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Three D-backs pitchers who will dictate post-All-Star break success

Arizona Diamondbacks starting pitcher Merrill Kelly throws during the first inning of the team's baseball game against the Arizona Diamondbacks on Wednesday, July 3, 2019, in Los Angeles. (AP Photo/Mark J. Terrill)

With the Diamondbacks middling and weighing their options before the trade deadline, improvement to make the team one that could project as a legitimate playoff contender or a downfall that proves the team a seller needs to come about to provide conclusive answers. These three pitchers, employed in a staff that has been the source of injuries and inconsistency, could be key in determining which path the D-backs take.

Merrill Kelly

For a 30-year-old rookie who spent the past three seasons pitching in Korea, starter Merrill Kelly has been really good, and has been all the D-backs could ask for.

He’s got a 4.03 ERA this season, a number above the preferred 3s for pitchers but is one that’s certainly serviceable. He’s striking out 6.9 batters per nine, a decent number considering Kelly is labeled as a flyball, contact-based pitcher. Kelly’s also accumulated 1.4 WAR on the season, which ranks him 74th in baseball out of qualifying pitchers and projects him as approximately a 2.5 WAR player on the season. Not bad!

But more might be expected from Kelly. His ERA+ sits at 110, making him an above-average pitcher (100 is considered average) but only by 10 points. Balls are also rocketed off him; while his home run numbers aren’t very high, Kelly has the seventh highest hard-hit percentage out of qualifying pitchers. That could be why Kelly gives up the most hits per nine innings out of any qualifying D-backs pitcher.

Taking the flyer on Kelly and having him pitch as well as he has likely has the D-backs thrilled. But in a rotation that’s down two starters and needs a boost behind Zack Greinke, slightly above average may not get it done.

Greg Holland

As a whole, Holland’s season has been good. He has a 3.30 ERA and a 136 ERA+ with 35 strikeouts in 30 innings pitched.

But June and the start of July has brought on problems. Big problems. They started on June 20 in a game against the Rockies, where Holland blew a save which led to a 6-4 Colorado win. A June 29 game in San Francisco saw him give up a home run in the ninth but still grabbed the save for the D-backs to win 4-3.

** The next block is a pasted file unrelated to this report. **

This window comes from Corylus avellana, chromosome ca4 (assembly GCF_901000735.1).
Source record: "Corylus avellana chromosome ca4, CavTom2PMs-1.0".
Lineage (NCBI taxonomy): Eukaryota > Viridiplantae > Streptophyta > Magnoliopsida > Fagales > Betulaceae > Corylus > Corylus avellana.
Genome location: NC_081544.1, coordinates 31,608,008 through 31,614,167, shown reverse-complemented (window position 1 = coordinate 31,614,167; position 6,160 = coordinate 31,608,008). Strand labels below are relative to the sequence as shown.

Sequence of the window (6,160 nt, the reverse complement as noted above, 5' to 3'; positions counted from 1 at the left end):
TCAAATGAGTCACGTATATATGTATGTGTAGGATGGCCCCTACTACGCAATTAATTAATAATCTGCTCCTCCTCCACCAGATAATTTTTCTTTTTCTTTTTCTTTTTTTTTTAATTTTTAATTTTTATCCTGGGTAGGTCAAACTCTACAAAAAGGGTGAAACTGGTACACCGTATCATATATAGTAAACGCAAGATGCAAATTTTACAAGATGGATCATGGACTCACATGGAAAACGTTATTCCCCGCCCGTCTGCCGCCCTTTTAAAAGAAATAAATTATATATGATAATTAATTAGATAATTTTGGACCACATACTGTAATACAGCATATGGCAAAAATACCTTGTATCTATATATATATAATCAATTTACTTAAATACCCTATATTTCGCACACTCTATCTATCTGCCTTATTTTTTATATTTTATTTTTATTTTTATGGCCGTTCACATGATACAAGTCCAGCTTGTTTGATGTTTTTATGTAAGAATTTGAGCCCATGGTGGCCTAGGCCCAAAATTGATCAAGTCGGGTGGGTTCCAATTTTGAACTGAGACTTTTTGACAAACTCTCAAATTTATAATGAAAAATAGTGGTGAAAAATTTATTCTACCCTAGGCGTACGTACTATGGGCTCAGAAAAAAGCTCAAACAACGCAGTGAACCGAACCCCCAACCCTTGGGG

Then the disastrous Dodgers series came, which saw Holland walk four straight batters after being a strike away from the save and then saw him blow another save the next night.

As chronicled here, Holland’s once-reliable slider is failing him, leading to a lack of control and more walks.

The D-backs need the Holland they got earlier in the season back, as Archie Bradley and Yoshihisa Hirano continue to struggle. The D-backs bullpen is currently equipped with half the production it needs. Holland improving can bring that back to a whole, and make sure that games that are tight at the end don’t end up as losses.

Alex Young

If asking for more from Kelly was a stretch, than this one is even bigger.

It’s hard to make any true judgment off of Alex Young. He’s a 25-year-old who has only pitched in three major league games for a total of 13.1 innings.

But his six-inning, no-hit outing against the Rockies, a potential playoff contender like the D-backs, could be a sign of what he is capable of.

Young has gotten outs with a mix of strikeouts and contact. He’s got nine strikeouts over the course of his three starts and tends to be more of a flyball pitcher than a groundball guy.

Either work with the way Young has pitched. So far, the ball is coming off the bats of opponents quite weakly against him. Young’s allowing an exit velocity of 82.4 mph, well below the MLB average of 87.7 mph. That’s in part due to Young’s unremarkable arm; the fastest pitch he’s thrown in a game so far was clocked at 91.61 mph, a sinker against the Giants in June.

Young’s not going to blow anyone away with his arm, which means hitters won’t necessarily be able to kill a ball that’s thrown at them.

It is very, very early in Young’s career. We’ve seen three starts and a total of 194 pitches. Baseball is a sport where half a season isn’t enough time to make a judgment, something the D-backs front office is experiencing now. But if Young can keep doing what he’s doing, and possibly reach a Merrill Kelly-level of production, the D-backs could have found a viable fifth starter to complete the rotation, if and when Luke Weaver returns.

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